The Department of Health and Senior Services has identified two additional probable cases of swine flu in New Jersey residents and is sending the samples to the Centers of Disease Control and Prevention (CDC) for confirmatory testing.
On Monday, New Jersey had identified five probable cases of swine flu and is waiting for confirmatory test results from the Centers for Disease Control and Prevention (CDC).
All seven of these individuals have mild forms of the flu and are recovering at home. None were hospitalized. The patients include residents from various counties throughout New Jersey.
The Department expects confirmatory results on the first five probable cases from the CDC in the next day.
In addition, the Department opened a toll-free, 24-hour hotline to answer questions from the general public and New Jersey health care providers.
The hotline number is 1-866-321-9571 and is open as of today.
“We understand that New Jersey residents are concerned about the outbreak of swine flu and will have many questions on how they can protect themselves and their family,” said Health and Senior Services Commissioner Heather Howard. “The situation will continue to evolve and the Department is offering the call center for the general public and health care providers.”
“There is good information on our website (nj.gov/health) regarding swine flu and we recommend that people take the time to review that information. But for those people who have questions, we have opened up an information line.
New Jersey continues to take steps to prepare if the outbreak widens. The Department enhanced its surveillance activities to identify potential cases of swine flu, particularly in individuals who have traveled to infected areas in California and Mexico or have had contact with those who have traveled.
The state received 300,000 courses of antiviral medications including Tamiflu from the Strategic National Stockpile to add to its 800,000 courses previously purchased. Tamiflu is a medication available by prescription through physicians and is effective in reducing the symptoms and length of influenza if taken within 48 hours of developing symptoms.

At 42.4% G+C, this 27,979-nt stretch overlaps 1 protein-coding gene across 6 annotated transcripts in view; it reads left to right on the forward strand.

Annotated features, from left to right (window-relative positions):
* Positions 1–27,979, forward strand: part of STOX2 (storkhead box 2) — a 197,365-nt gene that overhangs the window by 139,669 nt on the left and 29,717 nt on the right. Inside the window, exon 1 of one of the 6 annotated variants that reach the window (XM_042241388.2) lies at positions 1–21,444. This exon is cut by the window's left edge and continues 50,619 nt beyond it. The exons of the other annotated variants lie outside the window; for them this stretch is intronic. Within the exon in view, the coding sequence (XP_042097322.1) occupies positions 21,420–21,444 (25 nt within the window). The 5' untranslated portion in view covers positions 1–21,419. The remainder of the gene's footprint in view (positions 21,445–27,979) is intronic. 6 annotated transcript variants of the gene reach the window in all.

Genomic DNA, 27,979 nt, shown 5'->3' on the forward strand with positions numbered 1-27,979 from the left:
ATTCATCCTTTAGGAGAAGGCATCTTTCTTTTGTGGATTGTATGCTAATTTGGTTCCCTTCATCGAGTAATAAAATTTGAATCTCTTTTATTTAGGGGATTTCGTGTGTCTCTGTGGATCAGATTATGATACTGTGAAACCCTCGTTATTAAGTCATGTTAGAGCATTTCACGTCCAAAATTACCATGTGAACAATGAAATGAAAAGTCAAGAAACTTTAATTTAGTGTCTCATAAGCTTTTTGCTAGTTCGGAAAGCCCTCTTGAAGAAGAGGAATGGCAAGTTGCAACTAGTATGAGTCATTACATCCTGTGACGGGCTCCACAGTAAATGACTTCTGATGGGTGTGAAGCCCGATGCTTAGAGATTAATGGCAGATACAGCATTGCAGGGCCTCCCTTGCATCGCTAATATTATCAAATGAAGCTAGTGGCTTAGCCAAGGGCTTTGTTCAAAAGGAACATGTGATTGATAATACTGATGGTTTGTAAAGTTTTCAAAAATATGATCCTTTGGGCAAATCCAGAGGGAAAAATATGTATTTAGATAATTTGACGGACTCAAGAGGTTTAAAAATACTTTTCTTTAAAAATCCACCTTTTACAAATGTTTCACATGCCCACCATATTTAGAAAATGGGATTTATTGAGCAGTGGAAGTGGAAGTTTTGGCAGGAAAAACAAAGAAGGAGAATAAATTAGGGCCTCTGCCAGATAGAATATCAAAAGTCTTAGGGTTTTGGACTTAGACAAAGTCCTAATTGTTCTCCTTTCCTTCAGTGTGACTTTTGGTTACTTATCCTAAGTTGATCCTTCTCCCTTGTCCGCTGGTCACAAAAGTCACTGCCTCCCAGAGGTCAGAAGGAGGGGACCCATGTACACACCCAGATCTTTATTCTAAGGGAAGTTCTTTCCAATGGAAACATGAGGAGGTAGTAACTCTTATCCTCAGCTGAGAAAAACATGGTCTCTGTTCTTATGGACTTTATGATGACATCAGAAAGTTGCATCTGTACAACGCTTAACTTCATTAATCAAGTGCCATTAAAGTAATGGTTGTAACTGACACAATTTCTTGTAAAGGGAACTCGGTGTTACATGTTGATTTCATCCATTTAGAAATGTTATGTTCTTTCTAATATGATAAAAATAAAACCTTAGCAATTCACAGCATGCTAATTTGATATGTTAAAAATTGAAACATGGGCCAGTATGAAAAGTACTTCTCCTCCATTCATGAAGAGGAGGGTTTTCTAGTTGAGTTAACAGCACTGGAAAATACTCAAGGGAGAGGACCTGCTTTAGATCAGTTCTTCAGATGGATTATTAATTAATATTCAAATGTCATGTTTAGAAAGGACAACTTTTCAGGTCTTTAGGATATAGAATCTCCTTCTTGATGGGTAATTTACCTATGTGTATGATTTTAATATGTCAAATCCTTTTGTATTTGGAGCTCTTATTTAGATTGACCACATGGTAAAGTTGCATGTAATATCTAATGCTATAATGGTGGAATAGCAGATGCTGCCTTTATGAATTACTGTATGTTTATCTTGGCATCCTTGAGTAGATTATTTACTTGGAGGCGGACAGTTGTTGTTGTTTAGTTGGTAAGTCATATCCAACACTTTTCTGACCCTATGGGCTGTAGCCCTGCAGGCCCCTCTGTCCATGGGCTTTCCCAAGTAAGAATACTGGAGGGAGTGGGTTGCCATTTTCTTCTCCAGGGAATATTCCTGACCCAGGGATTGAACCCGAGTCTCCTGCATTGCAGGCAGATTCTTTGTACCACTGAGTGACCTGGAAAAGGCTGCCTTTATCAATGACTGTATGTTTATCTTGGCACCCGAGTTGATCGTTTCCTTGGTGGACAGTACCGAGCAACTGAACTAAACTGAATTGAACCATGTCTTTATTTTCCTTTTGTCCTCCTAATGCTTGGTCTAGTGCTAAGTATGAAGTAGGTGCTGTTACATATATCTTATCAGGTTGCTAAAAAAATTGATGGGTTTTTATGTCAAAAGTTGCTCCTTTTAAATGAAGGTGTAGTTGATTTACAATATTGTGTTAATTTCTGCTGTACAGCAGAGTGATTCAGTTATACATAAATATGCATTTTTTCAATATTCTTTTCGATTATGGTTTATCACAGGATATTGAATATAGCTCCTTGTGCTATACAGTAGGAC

“We cannot emphasize enough that there are effective methods of prevention that everyone should continue to follow,” said Commissioner Howard. “Good hygiene habits such as washing your hands frequently and thoroughly will greatly reduce the chance of getting sick. Also, people should be covering coughs and sneezes. Most important, if you are sick, stay home from work or school.”
Swine flu is a respiratory disease of pigs caused by type A influenza viruses that causes regular outbreaks in pigs. People do not normally get swine flu, but human infections can and do happen.
The symptoms of swine flu in people are similar to the symptoms of regular human flu and include fever, cough, sore throat, body aches, headache, chills and fatigue. Some people have reported diarrhea and vomiting associated with swine flu. In the past, severe illness (pneumonia and respiratory failure) and deaths have been reported with swine flu infection in people. Like seasonal flu, swine flu may cause a worsening of underlying chronic medical conditions.
For more information on swine flu, visit www.cdc.gov/swineflu or www.nj.gov/health.